Down and Dirty Sweater Narrative

Here is the scarf that made me think I could stitch a sweater out of old felted wool sweaters.

I must admit I have more than one of these. The can really add a nice touch to boring winter clothing.

I must admit I have more than one of these. They really can add a nice touch to a boring winter assemble.

Isn’t it beautiful? I was reluctant to share this information as now everyone in Anchorage will have beautiful scarves just like me. Its kind of like the Skhoop. If it makes a good northern climate clothing statement, arctic fashionistas will buy it. Angela Eisman makes and designs them.

The rosettes are stitched by sewing machine. This made me think, why can’t I do that and make sweaters?

Crispina ffrench’s book The Sweater Chop Shop gave me the information I needed to learn how to felt old sweaters in the washing machine.

There really is loads of good info in this book especially if you like to felt sweaters but don't know what you want to do with them.

There is loads of good info in this book especially if you like to felt sweaters but don’t know what you want to do with them.

Crispina offers good advice about washing machine felting as well as many cute patterns. Her method involves taking old sweaters and felting them in the washing machine and then re-using the sweaters parts by hand stitching them together into new garments. You’ll find more about her work hereIMG_2602 IMG_2601

I love the little hoodies!

I love the little hoodies!

These sweaters are super fun, but not exactly what I wanted to do. I wanted very clean lines for my sweaters, and I wanted to machine stitch them.

I used Vogue pattern  #8817 for my first try. I figured any pattern that could be made with a two-way stretch knit could be made with felted wool.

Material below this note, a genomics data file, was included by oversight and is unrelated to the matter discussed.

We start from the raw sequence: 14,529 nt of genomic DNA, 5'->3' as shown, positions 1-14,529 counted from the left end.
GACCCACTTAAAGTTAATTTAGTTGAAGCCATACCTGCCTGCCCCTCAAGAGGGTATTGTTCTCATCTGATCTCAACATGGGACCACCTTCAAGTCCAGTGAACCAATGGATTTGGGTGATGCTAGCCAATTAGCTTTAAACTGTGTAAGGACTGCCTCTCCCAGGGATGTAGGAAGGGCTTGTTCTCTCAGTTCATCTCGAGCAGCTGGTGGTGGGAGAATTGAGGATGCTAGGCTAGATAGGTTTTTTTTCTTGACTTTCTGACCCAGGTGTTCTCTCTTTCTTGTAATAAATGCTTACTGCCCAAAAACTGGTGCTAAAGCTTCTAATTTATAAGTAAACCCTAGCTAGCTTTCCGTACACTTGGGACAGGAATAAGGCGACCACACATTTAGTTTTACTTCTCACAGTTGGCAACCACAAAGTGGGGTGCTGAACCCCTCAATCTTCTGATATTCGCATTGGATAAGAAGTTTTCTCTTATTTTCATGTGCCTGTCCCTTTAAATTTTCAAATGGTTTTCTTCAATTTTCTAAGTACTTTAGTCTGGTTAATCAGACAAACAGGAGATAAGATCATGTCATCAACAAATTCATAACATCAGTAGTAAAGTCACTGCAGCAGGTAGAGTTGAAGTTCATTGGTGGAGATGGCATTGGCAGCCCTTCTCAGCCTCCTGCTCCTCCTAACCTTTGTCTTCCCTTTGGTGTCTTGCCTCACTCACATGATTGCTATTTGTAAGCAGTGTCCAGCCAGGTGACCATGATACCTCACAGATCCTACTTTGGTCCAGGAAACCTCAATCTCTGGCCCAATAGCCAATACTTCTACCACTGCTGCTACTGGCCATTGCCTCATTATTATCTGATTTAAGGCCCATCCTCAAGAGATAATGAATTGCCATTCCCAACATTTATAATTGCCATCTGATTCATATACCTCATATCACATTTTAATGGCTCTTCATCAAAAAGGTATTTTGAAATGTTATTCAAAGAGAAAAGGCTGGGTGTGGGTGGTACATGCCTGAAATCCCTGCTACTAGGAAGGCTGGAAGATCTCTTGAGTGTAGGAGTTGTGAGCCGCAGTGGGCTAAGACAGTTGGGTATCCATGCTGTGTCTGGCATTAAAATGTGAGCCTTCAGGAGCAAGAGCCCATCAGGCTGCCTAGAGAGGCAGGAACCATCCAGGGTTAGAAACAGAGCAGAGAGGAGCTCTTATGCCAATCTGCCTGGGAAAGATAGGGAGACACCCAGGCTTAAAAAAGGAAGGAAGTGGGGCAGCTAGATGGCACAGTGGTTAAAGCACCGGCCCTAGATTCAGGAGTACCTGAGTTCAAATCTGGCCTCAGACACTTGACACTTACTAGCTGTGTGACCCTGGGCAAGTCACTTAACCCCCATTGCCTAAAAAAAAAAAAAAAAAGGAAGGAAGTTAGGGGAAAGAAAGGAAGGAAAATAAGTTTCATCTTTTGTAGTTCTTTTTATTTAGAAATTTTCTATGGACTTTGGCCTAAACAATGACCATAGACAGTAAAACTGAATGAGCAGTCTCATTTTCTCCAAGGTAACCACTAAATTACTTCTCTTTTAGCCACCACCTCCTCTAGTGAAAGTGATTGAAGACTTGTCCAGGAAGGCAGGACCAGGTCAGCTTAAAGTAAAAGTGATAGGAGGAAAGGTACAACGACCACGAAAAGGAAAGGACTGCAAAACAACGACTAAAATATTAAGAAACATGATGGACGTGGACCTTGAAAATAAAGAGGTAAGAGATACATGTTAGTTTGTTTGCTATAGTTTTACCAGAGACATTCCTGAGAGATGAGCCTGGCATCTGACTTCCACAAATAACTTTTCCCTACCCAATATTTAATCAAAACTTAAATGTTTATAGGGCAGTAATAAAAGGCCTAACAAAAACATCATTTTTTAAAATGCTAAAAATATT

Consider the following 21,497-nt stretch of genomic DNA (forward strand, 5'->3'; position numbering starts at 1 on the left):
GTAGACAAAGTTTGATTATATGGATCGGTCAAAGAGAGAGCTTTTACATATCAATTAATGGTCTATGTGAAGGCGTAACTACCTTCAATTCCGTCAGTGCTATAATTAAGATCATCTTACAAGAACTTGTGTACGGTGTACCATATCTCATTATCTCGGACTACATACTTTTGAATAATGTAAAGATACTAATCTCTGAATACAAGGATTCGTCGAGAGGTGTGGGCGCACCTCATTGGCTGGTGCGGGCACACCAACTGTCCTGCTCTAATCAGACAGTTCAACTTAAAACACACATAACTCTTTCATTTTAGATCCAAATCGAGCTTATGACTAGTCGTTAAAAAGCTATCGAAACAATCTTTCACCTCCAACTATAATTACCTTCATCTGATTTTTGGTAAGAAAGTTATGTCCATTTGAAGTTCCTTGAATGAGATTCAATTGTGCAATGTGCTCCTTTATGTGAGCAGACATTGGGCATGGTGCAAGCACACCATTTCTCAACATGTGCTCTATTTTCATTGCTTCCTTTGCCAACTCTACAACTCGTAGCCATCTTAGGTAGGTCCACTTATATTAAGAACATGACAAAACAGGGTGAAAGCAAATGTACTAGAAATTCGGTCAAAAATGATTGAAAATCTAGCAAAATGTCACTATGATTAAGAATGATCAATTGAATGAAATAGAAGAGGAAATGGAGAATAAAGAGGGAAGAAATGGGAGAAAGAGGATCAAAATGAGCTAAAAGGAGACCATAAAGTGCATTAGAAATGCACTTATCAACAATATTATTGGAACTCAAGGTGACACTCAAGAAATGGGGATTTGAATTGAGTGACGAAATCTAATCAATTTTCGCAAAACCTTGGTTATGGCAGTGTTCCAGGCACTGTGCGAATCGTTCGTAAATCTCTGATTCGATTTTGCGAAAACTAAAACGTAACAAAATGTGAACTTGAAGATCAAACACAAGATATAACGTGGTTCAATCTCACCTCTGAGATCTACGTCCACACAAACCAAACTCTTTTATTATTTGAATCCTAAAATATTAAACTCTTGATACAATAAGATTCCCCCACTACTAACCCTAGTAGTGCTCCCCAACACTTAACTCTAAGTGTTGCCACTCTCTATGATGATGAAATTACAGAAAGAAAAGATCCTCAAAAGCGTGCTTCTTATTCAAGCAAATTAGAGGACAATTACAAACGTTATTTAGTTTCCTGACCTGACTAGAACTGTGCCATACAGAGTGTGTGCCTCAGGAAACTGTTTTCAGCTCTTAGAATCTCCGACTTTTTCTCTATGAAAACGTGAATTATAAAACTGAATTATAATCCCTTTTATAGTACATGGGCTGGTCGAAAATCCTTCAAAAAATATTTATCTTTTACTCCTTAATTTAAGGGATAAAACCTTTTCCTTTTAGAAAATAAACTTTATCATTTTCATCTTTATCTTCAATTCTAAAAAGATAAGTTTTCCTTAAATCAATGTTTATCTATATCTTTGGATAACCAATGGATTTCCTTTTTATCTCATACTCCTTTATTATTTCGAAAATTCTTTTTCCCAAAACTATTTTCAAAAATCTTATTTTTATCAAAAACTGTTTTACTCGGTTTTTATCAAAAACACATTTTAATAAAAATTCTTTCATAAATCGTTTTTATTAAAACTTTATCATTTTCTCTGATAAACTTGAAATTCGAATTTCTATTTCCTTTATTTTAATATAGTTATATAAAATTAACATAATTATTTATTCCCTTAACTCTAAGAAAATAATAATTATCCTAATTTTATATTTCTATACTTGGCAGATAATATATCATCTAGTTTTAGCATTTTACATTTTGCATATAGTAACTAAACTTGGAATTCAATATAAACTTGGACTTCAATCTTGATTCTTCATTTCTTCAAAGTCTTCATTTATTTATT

This pattern was designed by Katherine Tilton. It's a great pattern with very flattering lines for a woman with curves. I made the short version.

This pattern is designed by Katherine Tilton. It’s a great pattern with very flattering lines for a woman with curves. I made the short version. You can see it  in the bottom right corner of the pattern cover.

Here is the back of the pattern where you can see the piece lines better. Those curved side pieces really slim your middle down.

Here is the back of the pattern where you can see the piece lines better. Those curved side pieces really slim your middle down.

And I was right. I was happy with my first results.  The collar edge is not as crisp as I would like, but all in all it was a great first try.

If you look at the grey wool closely you will see a little pocket. I love doing this--taking cardigan pockets and incorporating them into the new sweater.

If you look at the grey wool closely you will see a little pocket. I love doing this–taking elements of the original sweater and incorporating them into the new sweater.

I pieced the bottom of the front of the original sweater to the bottom edge of the back of the original sweater. This created a nice seam line.